Rock and roll as a music form has its roots in blues and R&B. It’s important to separate rock and roll from rock; the genre we refer to covers the popular music of the 1950s and early 1960s. Elvis Presley, Buddy Holly, Little Richard, Roy Orbison, and others are the names to know here–at least as far as performers are concerned. However, the first true rock and roll artist is Bill Haley. The band Bill Haley and His Comets wrote what most people consider the representative song for rock and roll, if not the entire decade of the 1950s: “Rock Around the Clock.”
But there is one lesser-known person, a record producer named Sam Phillips, who was instrumental in making the genre as popular as it became. He would allow musicians who were unable to get recording deals with other major studios. His studio, Sun Records, played host to Elvis Presley, a name that should need no introduction. Elvis by himself didn’t impress Phillips. By accompanying Scotty Moore and Bill Black on the Arthur Crudup hit “That’s All Right,” Elvis started to be noticed by music producers because he fused different sounds and brought in a wider demographic.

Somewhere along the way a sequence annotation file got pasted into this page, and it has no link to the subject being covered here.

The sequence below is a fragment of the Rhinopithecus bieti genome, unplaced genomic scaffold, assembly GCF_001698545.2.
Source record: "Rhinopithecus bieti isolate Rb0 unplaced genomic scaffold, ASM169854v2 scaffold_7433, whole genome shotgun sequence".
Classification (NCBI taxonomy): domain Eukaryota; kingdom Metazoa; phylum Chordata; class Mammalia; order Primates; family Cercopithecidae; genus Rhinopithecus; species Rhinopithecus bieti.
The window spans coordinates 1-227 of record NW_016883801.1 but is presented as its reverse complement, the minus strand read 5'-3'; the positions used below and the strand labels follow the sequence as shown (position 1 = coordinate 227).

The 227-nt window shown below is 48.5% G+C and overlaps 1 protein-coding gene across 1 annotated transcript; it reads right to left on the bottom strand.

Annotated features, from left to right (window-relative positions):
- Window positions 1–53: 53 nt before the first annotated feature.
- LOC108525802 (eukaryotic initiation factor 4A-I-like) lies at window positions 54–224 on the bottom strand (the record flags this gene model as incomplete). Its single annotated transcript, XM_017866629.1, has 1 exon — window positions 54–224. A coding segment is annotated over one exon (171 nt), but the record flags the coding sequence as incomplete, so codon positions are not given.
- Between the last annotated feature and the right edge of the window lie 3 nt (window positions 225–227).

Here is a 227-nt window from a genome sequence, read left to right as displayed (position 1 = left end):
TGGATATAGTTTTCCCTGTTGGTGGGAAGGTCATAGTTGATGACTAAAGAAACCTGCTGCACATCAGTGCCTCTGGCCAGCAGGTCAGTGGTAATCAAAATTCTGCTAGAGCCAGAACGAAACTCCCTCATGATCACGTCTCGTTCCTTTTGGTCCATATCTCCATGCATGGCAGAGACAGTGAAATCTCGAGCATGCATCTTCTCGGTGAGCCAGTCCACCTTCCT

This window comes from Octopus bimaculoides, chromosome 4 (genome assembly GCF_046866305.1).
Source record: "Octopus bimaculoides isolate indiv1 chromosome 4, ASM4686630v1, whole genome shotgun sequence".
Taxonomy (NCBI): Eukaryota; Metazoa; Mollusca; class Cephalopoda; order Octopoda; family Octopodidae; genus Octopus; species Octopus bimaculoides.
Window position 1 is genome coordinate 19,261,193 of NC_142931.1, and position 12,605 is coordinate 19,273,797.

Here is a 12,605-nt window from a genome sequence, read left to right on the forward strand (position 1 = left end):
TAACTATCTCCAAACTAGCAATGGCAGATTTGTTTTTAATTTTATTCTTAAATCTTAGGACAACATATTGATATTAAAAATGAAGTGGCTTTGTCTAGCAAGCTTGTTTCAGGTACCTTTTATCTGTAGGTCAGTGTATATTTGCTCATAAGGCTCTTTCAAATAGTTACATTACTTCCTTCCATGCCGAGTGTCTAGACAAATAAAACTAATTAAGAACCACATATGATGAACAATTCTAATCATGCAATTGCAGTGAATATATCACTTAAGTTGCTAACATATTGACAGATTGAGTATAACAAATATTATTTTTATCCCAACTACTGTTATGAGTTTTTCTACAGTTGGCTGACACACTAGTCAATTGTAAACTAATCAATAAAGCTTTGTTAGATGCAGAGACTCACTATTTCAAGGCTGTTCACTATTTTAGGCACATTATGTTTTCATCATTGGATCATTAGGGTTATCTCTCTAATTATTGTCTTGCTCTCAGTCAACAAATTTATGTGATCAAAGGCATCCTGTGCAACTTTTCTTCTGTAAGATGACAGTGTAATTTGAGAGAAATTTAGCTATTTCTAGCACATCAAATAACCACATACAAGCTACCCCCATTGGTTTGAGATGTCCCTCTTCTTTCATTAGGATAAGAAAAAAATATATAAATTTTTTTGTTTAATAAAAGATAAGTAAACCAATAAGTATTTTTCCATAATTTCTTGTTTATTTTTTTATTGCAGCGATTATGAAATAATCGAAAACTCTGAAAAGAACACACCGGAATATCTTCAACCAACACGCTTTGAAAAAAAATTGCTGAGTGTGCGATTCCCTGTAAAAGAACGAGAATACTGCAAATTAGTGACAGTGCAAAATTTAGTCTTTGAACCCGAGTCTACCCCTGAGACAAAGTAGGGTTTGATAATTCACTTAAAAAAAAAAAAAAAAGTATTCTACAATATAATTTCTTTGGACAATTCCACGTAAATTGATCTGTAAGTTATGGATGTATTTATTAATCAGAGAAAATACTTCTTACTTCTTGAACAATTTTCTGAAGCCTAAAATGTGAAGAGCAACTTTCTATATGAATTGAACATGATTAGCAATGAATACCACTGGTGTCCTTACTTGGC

Rock and roll owed more to R&B than most listeners think of today. Other than Elvis, other genre pioneers were Little Richard, whose hit “Tutti Frutti” was also covered by Elvis; Fats Domino, Jerry Lee Lewis, and Bing Crosby.
Toward the end of the decade, more Black musicians were taking up the guitar: we’ve already mentioned Little Richard, but Chuck Berry of “Johnny B. Good,” and “Roll Over Beethoven” fame. He is considered to be one of the greatest guitarists of all time.
However, rock and roll started to decline in popularity during the late 1950s and early 1960s. The most prominent artists suffered misfortune and untimely death (Buddy Holly and Eddie Cochran), switched their sound altogether (Bill Haley), or stopped making music completely (Elvis and Little Richard).
The story of rock doesn’t end on the so-called “Day The Music Died”. Over in the United Kingdom, two groups, in particular, would be inspired by the music and become part of the cultural landscape of the upcoming 1960s: The Beatles and The Rolling Stones.